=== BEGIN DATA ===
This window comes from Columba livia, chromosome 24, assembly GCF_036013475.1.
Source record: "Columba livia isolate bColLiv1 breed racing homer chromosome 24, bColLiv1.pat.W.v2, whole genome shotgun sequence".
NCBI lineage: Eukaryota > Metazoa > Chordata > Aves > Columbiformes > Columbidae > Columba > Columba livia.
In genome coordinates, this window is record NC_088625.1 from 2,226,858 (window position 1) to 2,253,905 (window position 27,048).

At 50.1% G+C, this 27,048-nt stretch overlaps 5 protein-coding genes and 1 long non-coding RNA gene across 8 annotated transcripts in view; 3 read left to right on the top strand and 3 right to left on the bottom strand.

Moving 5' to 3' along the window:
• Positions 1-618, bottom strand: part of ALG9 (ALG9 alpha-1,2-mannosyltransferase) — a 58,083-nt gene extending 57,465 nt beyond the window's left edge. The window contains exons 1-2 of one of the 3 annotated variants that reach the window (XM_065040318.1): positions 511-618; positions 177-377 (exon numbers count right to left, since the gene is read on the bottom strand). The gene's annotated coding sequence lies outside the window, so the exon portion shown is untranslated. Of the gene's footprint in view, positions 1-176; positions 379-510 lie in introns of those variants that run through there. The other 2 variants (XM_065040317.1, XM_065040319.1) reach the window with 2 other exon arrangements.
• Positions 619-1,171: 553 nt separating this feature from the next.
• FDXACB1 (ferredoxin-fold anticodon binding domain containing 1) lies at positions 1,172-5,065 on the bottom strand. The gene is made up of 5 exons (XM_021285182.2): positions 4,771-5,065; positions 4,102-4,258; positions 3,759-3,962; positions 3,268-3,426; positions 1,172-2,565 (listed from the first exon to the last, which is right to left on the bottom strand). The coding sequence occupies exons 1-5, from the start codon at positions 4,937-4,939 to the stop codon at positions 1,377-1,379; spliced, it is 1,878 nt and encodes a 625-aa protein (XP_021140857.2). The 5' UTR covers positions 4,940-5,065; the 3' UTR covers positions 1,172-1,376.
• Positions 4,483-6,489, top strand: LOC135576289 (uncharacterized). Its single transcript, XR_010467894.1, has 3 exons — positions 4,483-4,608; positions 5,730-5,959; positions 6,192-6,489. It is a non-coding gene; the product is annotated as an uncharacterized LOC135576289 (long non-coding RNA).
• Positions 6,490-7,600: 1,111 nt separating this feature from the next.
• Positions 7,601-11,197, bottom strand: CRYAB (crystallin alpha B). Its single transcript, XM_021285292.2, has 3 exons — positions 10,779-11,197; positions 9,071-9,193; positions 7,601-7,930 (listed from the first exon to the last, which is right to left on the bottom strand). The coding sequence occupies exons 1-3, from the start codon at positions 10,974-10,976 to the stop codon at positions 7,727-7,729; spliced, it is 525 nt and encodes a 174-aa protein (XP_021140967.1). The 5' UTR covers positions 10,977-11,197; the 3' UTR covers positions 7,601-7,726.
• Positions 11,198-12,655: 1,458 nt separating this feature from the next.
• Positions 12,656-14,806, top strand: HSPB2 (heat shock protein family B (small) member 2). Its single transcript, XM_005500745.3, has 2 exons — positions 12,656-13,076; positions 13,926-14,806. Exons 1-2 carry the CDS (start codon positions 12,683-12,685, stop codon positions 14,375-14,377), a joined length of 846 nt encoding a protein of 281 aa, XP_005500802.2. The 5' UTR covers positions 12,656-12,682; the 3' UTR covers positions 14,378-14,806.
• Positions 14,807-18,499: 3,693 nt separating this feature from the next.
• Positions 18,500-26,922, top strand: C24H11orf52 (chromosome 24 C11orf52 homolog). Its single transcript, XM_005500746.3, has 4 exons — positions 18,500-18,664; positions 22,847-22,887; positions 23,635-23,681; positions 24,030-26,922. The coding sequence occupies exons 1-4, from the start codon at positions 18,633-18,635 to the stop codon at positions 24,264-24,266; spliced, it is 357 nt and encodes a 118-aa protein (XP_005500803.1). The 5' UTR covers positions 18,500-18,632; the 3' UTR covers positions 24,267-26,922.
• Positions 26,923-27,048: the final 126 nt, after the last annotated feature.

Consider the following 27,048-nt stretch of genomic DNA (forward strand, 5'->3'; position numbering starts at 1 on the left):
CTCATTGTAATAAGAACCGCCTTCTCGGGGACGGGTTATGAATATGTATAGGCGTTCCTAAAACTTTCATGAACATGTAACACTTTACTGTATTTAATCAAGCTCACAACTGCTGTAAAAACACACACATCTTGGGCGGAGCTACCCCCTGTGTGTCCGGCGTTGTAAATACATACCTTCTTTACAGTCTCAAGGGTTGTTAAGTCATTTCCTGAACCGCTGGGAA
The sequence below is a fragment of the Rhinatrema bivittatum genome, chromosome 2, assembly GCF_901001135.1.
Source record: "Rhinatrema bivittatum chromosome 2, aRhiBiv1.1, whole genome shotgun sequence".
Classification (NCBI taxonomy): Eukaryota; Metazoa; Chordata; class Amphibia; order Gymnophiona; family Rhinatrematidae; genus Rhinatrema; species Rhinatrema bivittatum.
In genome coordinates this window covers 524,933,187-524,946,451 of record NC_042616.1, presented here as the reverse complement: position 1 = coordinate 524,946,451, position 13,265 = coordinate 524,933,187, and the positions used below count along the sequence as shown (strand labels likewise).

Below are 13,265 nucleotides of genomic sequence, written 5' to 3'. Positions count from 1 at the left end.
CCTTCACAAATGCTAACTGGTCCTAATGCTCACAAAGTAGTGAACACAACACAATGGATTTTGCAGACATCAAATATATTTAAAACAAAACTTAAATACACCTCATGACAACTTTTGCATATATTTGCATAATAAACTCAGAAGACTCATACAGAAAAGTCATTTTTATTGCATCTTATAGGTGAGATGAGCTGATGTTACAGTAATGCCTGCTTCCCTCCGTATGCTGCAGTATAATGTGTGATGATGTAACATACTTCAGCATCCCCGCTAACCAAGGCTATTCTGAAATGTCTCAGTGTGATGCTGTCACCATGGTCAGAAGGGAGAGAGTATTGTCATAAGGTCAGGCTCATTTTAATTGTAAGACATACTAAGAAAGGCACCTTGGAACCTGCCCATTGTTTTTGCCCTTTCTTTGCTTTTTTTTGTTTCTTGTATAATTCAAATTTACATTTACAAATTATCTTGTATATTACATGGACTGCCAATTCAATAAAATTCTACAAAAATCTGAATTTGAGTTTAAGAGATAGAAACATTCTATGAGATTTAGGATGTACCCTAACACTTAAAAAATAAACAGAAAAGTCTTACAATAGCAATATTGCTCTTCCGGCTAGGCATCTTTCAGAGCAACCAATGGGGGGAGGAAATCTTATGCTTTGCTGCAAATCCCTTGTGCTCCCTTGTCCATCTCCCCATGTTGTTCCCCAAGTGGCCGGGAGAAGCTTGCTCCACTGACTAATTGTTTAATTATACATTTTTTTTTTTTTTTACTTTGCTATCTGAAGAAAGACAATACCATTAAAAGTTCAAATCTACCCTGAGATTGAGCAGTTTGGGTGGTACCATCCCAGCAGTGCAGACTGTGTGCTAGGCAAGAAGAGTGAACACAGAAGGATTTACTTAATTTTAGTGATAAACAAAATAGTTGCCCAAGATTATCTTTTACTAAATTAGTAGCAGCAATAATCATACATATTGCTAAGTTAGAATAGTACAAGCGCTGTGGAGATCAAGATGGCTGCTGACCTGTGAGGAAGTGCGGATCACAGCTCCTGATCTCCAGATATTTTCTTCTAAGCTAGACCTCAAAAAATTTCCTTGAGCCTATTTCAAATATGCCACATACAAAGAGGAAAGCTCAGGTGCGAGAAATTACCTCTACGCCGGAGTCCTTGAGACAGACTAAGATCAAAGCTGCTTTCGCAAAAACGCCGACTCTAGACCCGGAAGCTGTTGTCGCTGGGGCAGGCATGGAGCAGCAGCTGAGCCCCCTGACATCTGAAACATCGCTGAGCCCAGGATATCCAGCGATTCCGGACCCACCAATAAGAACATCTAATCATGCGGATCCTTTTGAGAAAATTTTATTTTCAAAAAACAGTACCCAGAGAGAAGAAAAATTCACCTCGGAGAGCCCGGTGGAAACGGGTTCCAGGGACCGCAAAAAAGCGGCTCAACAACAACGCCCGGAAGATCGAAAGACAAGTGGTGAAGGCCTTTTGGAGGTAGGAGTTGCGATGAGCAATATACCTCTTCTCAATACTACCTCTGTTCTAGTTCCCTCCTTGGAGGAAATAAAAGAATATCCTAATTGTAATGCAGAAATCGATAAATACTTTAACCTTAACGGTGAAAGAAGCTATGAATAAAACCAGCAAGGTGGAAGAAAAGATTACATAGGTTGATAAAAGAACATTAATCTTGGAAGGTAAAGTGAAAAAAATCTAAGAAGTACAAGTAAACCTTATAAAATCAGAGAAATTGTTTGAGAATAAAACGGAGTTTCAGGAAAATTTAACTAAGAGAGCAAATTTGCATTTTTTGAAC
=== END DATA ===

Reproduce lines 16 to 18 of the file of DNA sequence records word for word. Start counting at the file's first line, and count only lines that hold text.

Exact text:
• Positions 18,500-26,922, top strand: C24H11orf52 (chromosome 24 C11orf52 homolog). Its single transcript, XM_005500746.3, has 4 exons — positions 18,500-18,664; positions 22,847-22,887; positions 23,635-23,681; positions 24,030-26,922. The coding sequence occupies exons 1-4, from the start codon at positions 18,633-18,635 to the stop codon at positions 24,264-24,266; spliced, it is 357 nt and encodes a 118-aa protein (XP_005500803.1). The 5' UTR covers positions 18,500-18,632; the 3' UTR covers positions 24,267-26,922.
• Positions 26,923-27,048: the final 126 nt, after the last annotated feature.

Consider the following 27,048-nt stretch of genomic DNA (forward strand, 5'->3'; position numbering starts at 1 on the left):